Jerel Noel Senior Account Executive: Leading Through Crisis

Jerel Noel, CAE discusses the lessons he learned as president of Association Executives of North Carolina during the worst crisis the world has faced in recent memory – the COVID-19 pandemic.

By Teri Saylor & Jerel Noel, CAE

Like many people who manage business and non-profit organizations, Jerel Noel, CAE took the scenic route to find the perfect career fit as executive director of Cardiovascular Credentialing International, an organization devoted to providing credentialing services for medical professionals specializing in cardiovascular procedures and treatments. CCI is a client of FirstPoint Management Resources in Raleigh, N.C.

In addition to managing a staff devoted to credentialing, Noel’s duties also include working with volunteer leaders who make up CCI’s Executive Committee, Board of Trustees and Board of Advisors, including helping them develop their leadership skills both within CCI and in their own professions.

Noel has also been hard at work, cultivating his own abilities as a leader. Little did he know as he became president-elect of Association Executives of North Carolina (AENC) in 2020, and then president in 2021, that his leadership would be put to the test in a big way.

Noel was born in Florence, Alabama – right up the highway from Muscle Shoals, known as the hit recording capital of the world.  After earning a Bachelor of Science degree from the University of Alabama in 1997, Noel made his way to Raleigh in search of opportunities.

After about a year of feeling restless in a job he was in, he signed on with a local staffing agency, which sent him to Olson Management Group – now FirstPoint Management Resources – to fill a temporary assignment.

“After I met some of the people there, I figured it would be a nice change of environment and would give me some good experience for other jobs elsewhere,” he said. “It took me a little while to figure out what an association management company was, but thanks to association professionals such as Penney DePas and (the late) Dave Feild, I was able to make the connection quickly.”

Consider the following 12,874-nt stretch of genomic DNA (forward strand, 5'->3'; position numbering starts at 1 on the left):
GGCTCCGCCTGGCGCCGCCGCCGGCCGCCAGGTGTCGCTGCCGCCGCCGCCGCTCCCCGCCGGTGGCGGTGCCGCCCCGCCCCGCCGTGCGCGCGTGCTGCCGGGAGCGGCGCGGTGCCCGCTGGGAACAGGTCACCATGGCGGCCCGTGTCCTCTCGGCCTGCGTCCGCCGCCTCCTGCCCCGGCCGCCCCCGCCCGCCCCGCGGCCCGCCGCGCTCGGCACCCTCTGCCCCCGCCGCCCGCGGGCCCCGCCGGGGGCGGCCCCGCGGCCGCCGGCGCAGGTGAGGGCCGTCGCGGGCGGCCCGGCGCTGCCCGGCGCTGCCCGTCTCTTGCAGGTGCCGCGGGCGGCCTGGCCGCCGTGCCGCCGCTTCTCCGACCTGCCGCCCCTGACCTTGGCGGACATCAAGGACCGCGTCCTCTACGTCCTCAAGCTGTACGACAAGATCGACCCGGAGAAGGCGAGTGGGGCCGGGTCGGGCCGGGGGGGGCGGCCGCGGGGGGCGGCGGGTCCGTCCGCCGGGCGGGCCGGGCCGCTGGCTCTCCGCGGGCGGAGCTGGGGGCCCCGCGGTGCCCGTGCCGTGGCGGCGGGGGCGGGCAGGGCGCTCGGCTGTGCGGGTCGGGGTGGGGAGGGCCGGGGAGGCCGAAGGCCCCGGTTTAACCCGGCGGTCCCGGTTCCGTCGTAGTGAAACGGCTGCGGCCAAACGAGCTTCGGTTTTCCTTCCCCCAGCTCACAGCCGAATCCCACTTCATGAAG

Noel’s temporary job became permanent, and his search for a great career ended right there. He has spent the last two decades honing his talents as an association executive through his job and his involvement with AENC.

He happened to be elected president of AENC, just months after the world had come to a screeching halt in middle of the COVID-19 pandemic.

AENC is a professional society of individuals who manage business and trade associations headquartered in North Carolina. A wide swath of the organization’s membership is made up of hospitality professionals – hotel and conference facility executives, destination marketers, and convention and visitors’ bureau managers – a sector that was economically devastated by COVID-19. AENC, which hosts a myriad of conferences, trade shows and events, held virtual meet-ups but did not gather in person for 16 months, except for a golf tournament in September 2020.